An obvious easy win for heat pumps lie off the gas grid, approximately 15% of the 28million properties in the UK are off the grid and the vast majority of these are not high rise where it might be more effective to deploy district schemes rather than individual heat pumps. These properties are subjected to volatile energy prices, relatively high carbon output and represent the quickest opportunity for deployment.

Early adopters likely to benefit from generous subsidies. Also, costs of infrastructure such as maintaining gas network likely to increase as households opt out of gas heating infrastructure. Emerging inequalities will need to be managed carefully.

What incentives and regulatory measures should be employed to encourage and ensure households take up low carbon heat, and how will these need to vary for different household types?

A clear plan for infrastructure within local areas. Direction is needed from Government through policy and regulation that assures investors, manufacturers and installers that the future is certain. Confidence is critical to increasing installers training in low carbon heating and to allow companies to provide investment.

Clear direction is needed from Government through policy and regulation that assures investors, manufacturers and installers that the future is certain. Confidence is critical to increasing installers training in low carbon heating and to allow companies to provide investment. Government can provide this through upcoming policy decisions to encourage the deployment of low carbon heating technology.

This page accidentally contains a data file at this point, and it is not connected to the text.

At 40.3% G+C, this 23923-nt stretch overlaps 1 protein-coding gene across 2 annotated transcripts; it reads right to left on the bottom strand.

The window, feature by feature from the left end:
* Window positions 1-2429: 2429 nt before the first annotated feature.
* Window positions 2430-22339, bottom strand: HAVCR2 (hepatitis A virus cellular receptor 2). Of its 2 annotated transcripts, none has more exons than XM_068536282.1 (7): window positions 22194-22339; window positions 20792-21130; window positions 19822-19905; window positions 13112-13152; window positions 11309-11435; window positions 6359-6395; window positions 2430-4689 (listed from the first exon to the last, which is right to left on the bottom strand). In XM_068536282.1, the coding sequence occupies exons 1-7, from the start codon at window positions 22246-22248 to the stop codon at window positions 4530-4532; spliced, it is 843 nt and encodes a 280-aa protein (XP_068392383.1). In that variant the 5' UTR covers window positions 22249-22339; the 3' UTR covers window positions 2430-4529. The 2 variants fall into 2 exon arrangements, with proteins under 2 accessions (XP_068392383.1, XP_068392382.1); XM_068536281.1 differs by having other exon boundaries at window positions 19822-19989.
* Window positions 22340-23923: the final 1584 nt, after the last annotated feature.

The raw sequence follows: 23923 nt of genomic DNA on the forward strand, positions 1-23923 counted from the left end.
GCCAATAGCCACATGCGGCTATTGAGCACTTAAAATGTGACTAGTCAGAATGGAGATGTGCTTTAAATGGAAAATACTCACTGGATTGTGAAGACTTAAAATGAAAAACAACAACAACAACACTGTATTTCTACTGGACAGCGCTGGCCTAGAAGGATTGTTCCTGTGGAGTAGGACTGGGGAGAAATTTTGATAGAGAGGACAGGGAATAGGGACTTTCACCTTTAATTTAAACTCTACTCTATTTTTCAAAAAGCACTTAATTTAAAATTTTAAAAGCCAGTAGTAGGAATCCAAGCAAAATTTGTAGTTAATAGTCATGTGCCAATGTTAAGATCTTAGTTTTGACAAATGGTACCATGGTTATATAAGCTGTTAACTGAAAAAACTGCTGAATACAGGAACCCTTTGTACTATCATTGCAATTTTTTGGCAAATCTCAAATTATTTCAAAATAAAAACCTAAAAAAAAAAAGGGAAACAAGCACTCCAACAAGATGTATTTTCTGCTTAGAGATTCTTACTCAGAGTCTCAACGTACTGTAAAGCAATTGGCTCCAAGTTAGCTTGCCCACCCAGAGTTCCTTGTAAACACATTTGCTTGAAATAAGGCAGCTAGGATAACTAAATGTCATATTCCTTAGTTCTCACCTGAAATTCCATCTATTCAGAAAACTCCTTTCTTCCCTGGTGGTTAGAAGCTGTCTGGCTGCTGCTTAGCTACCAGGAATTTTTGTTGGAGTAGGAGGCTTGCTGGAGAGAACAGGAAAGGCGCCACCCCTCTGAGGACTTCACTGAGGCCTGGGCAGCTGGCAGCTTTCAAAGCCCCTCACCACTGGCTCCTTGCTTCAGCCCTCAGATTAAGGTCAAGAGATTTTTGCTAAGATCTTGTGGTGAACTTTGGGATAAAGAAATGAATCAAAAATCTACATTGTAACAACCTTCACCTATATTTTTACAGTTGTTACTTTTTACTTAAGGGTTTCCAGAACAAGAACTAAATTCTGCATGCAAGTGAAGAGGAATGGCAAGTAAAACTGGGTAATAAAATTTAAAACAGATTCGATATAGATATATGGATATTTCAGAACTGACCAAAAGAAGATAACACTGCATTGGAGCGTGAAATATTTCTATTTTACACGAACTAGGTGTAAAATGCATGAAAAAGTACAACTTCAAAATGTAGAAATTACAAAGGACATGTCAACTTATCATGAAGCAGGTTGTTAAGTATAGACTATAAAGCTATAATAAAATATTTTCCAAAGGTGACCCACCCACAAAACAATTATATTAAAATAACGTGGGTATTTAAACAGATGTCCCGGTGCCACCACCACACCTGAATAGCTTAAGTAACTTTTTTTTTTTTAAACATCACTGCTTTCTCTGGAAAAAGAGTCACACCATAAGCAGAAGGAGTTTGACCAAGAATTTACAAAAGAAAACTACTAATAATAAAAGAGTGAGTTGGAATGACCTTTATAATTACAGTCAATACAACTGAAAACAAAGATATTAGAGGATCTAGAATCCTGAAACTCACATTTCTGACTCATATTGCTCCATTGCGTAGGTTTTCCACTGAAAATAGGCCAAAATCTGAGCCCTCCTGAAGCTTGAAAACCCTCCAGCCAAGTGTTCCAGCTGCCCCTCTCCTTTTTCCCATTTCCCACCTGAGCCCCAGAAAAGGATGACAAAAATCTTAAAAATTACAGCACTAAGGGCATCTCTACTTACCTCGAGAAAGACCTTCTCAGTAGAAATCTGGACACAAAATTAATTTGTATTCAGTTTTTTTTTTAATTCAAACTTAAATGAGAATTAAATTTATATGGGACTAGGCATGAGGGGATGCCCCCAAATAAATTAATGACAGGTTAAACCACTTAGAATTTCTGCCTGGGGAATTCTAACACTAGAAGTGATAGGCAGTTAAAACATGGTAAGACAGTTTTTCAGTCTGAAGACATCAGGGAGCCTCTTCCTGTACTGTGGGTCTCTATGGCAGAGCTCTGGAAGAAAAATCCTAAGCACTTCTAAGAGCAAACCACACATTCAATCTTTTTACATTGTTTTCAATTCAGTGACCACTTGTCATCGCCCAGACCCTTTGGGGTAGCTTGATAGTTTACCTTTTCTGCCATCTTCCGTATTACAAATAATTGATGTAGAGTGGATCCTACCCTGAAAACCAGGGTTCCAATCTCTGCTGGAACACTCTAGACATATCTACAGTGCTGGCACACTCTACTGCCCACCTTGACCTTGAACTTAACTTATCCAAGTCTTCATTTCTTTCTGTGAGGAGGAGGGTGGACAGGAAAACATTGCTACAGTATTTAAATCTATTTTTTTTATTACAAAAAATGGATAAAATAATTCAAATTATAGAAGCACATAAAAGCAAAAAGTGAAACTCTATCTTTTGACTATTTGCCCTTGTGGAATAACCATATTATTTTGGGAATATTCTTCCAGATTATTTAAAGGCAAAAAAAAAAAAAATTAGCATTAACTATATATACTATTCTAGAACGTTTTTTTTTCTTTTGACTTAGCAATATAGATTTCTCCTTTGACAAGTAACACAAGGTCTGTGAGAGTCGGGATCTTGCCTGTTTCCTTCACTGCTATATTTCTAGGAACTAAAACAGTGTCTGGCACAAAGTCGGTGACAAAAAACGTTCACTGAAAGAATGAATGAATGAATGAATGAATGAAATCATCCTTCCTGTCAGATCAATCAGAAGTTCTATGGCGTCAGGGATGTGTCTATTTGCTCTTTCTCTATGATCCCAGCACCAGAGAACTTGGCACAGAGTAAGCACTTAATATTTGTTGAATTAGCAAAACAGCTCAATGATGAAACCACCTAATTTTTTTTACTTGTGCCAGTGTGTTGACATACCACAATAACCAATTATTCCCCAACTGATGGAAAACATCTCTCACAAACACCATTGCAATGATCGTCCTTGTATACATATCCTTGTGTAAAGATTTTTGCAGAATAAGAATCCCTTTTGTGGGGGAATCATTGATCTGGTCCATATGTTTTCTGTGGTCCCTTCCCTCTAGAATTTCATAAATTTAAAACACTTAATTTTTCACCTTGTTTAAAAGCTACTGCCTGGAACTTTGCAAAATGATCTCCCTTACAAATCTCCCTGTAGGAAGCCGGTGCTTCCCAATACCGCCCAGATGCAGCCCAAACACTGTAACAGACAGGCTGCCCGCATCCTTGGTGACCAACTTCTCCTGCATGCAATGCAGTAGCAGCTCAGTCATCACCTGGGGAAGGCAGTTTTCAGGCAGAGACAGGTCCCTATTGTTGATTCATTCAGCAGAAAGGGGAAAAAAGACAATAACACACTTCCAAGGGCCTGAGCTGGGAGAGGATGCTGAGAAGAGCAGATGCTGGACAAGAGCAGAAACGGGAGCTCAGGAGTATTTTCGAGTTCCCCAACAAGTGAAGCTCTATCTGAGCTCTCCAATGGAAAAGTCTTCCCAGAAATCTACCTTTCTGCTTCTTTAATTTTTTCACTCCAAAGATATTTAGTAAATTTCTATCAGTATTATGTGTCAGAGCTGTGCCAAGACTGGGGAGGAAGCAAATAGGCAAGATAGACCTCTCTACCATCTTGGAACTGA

With this in mind, we see the Green Homes Grant scheme as an interesting start and await the publication of the BEIS Heat and Buildings Strategy, together with the outcome of the current Government spending review with interest.

What action is required to ensure that households are engaged, informed, supported and protected during the transition to low carbon heat, including measures to minimise disruption in homes and to maintain consumer choice?

In order to achieve widespread adoption and significant change, consumers must be made aware of how they can personally benefit from low carbon heat innovation that is becoming commercially available.

There has never been a public awareness campaign from any central body on the different ways in which you could heat your home. In a recent Public Attitudes Research, it was revealed that only 33% of respondents were even aware of heat pumps.


Baxi would like to see a government backed industry led campaign designed to increase the awareness of different technologies that can heat your home. There are subtle expectations from heating systems in the UK that will change as we move to a low carbon heating future and unless we communicate that the next installer might offer something different, they will always be sceptical. It’s an important stage in the process of change and we need government help to back a campaign which gives exposure to these new technologies.

A clear plan for infrastructure is also important within local areas and may trump consumer choice over low carbon heat technology. Within zones identified for types of infrastructure households should be encouraged to join.

Where should responsibility lie for the governance, coordination and delivery of low carbon heating? What will these organisations need in order to deliver such responsibilities?

Strategic decisions on heat infrastructure need to be taken nationally – at the same level as strategic decisions on other part of energy system. Local decisions will depend on specific circumstances of building stock/heat requirement and availability of low carbon heat source

November 2020